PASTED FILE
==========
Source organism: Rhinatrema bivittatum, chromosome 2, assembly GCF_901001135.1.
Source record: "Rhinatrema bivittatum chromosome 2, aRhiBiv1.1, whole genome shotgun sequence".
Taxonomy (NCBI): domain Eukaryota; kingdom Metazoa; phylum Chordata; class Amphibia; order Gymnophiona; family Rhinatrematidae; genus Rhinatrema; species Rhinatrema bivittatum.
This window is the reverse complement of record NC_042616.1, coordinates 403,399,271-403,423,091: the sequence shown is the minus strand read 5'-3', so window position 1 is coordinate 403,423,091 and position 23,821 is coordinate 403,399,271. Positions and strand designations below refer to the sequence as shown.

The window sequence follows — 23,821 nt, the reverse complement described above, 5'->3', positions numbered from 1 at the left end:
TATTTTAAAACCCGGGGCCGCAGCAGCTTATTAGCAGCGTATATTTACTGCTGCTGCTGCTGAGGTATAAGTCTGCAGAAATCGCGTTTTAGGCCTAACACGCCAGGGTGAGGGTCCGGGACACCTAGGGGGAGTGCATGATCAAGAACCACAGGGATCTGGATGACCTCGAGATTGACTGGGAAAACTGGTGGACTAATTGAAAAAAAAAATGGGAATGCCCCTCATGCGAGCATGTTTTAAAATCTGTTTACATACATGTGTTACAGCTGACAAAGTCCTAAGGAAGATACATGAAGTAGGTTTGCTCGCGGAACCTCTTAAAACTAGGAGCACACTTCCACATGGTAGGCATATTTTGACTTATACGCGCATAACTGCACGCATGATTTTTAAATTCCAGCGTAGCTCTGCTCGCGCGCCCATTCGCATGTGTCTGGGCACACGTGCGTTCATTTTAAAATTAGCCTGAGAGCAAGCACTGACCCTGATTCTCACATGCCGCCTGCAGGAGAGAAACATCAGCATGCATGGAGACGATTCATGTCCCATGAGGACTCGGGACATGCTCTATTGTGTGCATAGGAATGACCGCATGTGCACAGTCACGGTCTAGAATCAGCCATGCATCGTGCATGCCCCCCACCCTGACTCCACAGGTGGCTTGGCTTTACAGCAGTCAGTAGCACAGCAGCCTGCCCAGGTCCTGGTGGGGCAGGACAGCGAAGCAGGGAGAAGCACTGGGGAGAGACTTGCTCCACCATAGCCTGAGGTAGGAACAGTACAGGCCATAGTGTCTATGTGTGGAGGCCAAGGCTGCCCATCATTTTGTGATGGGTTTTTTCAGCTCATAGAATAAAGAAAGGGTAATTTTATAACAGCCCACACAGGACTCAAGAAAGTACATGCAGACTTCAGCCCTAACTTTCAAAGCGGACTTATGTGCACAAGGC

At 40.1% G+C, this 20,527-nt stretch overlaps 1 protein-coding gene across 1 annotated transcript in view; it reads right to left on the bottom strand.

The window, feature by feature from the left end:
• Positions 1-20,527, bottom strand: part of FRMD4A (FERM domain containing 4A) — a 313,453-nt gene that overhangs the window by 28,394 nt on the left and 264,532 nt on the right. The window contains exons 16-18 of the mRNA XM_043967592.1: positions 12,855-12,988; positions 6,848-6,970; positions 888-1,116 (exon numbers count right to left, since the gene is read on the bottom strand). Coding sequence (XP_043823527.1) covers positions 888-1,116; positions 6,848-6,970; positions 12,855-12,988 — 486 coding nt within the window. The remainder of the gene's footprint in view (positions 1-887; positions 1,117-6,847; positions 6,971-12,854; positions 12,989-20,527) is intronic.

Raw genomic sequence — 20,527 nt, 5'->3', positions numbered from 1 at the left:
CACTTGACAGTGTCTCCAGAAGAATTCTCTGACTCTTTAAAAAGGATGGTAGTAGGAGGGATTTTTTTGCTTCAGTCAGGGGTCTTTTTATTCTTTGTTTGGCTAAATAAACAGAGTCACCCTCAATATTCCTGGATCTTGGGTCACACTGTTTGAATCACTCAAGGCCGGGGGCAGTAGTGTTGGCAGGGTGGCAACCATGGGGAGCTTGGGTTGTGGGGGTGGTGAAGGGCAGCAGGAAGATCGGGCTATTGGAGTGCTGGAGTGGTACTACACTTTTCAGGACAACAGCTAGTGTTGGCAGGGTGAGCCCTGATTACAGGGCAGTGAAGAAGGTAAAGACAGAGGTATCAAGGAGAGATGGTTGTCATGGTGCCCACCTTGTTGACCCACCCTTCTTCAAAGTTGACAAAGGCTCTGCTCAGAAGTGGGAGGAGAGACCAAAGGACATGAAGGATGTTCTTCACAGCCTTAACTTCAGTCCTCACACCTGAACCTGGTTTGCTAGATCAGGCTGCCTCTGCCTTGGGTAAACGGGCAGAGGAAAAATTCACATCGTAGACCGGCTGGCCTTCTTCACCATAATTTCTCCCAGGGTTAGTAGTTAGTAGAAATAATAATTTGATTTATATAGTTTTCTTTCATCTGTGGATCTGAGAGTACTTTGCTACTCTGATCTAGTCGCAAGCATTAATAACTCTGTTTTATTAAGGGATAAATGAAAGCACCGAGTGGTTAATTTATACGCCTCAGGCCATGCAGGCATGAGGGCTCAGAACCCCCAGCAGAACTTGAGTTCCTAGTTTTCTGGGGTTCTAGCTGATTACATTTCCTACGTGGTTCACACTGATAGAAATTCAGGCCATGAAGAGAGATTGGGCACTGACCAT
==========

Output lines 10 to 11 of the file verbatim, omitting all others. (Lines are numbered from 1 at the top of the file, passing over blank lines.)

Raw genomic sequence — 20,527 nt, 5'->3', positions numbered from 1 at the left:
CACTTGACAGTGTCTCCAGAAGAATTCTCTGACTCTTTAAAAAGGATGGTAGTAGGAGGGATTTTTTTGCTTCAGTCAGGGGTCTTTTTATTCTTTGTTTGGCTAAATAAACAGAGTCACCCTCAATATTCCTGGATCTTGGGTCACACTGTTTGAATCACTCAAGGCCGGGGGCAGTAGTGTTGGCAGGGTGGCAACCATGGGGAGCTTGGGTTGTGGGGGTGGTGAAGGGCAGCAGGAAGATCGGGCTATTGGAGTGCTGGAGTGGTACTACACTTTTCAGGACAACAGCTAGTGTTGGCAGGGTGAGCCCTGATTACAGGGCAGTGAAGAAGGTAAAGACAGAGGTATCAAGGAGAGATGGTTGTCATGGTGCCCACCTTGTTGACCCACCCTTCTTCAAAGTTGACAAAGGCTCTGCTCAGAAGTGGGAGGAGAGACCAAAGGACATGAAGGATGTTCTTCACAGCCTTAACTTCAGTCCTCACACCTGAACCTGGTTTGCTAGATCAGGCTGCCTCTGCCTTGGGTAAACGGGCAGAGGAAAAATTCACATCGTAGACCGGCTGGCCTTCTTCACCATAATTTCTCCCAGGGTTAGTAGTTAGTAGAAATAATAATTTGATTTATATAGTTTTCTTTCATCTGTGGATCTGAGAGTACTTTGCTACTCTGATCTAGTCGCAAGCATTAATAACTCTGTTTTATTAAGGGATAAATGAAAGCACCGAGTGGTTAATTTATACGCCTCAGGCCATGCAGGCATGAGGGCTCAGAACCCCCAGCAGAACTTGAGTTCCTAGTTTTCTGGGGTTCTAGCTGATTACATTTCCTACGTGGTTCACACTGATAGAAATTCAGGCCATGAAGAGAGATTGGGCACTGACCAT